Wow! It’s been literally years since the last installment of my tipi tales! I have so little time anymore when my mind is empty enough and the house is quiet enough for focused writing. But, oh, how I love the journeys back in time as I tell these stories. I wrote this early in the morning after nursing Seth and finding I couldn’t get back to sleep. With this installment, I will attempt to give my readers an idea of what a typically day on our homestead was like that first spring…
Continued from Episode Nine: What’s Cooking?
Daddy’s days were spent with the goal of building a more permanent dwelling for our family, hopefully before winter. As that was still 7 or 8 months away, however, and the first weeks much time was spent on other important tasks, such as establishing a good water supply for the family, making our campsite as functional and comfortable as possible, and acquiring the tools and building relationships with knowledgeable people in preparation for building our cabin. The boys, 15 and 10, were his assistants, while I spent my days with Mom, for the most part.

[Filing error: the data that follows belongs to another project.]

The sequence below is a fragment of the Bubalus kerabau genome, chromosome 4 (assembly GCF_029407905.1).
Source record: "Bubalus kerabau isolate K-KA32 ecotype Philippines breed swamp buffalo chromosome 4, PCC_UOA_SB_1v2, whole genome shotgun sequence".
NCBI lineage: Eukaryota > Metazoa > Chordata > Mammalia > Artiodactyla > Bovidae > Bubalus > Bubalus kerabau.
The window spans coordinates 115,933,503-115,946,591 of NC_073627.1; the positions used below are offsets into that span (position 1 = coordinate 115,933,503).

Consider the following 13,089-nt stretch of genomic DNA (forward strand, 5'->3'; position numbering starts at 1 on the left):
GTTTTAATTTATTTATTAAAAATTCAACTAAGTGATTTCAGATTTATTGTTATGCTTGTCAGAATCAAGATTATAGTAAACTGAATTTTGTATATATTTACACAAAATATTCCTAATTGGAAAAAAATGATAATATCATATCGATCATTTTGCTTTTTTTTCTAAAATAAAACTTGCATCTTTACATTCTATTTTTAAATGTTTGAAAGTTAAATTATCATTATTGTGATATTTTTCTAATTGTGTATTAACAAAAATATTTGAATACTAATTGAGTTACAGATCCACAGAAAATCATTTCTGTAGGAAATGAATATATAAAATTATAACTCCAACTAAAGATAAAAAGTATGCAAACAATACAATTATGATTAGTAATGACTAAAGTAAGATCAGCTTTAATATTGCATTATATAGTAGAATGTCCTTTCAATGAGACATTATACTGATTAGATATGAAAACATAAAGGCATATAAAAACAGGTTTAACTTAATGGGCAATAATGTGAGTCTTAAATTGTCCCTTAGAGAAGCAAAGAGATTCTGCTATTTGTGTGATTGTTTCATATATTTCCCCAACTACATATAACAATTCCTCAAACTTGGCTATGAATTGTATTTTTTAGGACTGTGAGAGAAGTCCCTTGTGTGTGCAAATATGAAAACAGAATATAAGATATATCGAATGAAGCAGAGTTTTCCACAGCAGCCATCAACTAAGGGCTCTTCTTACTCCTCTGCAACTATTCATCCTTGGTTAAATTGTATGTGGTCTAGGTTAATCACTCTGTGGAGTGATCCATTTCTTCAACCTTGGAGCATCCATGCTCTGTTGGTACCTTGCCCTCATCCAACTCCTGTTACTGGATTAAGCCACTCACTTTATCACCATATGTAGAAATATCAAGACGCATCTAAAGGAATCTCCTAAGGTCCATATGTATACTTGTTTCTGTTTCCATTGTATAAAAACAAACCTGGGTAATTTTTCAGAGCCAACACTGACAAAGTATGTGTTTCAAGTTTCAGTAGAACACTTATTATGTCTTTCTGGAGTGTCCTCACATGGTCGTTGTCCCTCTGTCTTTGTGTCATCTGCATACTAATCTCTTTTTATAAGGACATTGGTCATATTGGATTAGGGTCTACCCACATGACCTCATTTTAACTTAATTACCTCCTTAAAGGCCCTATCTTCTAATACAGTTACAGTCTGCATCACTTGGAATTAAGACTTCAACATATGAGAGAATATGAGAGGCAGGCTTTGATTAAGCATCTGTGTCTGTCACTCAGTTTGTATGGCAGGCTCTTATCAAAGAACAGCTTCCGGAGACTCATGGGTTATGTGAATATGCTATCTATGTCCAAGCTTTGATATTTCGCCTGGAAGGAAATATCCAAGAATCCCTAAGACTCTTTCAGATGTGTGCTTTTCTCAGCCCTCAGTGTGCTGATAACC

I cannot say our days fell into a rhythm, for it just was not so. We had embarked on such an unknown adventure, with such a steep learning curve, that each day, if not each hour brought new challenges and something to disrupt the fragile routine of our new life. Yet there were the daily chores that must be done, meals that must be prepared, and the tasks to keep our ‘home’ in the woods running as soon as possible.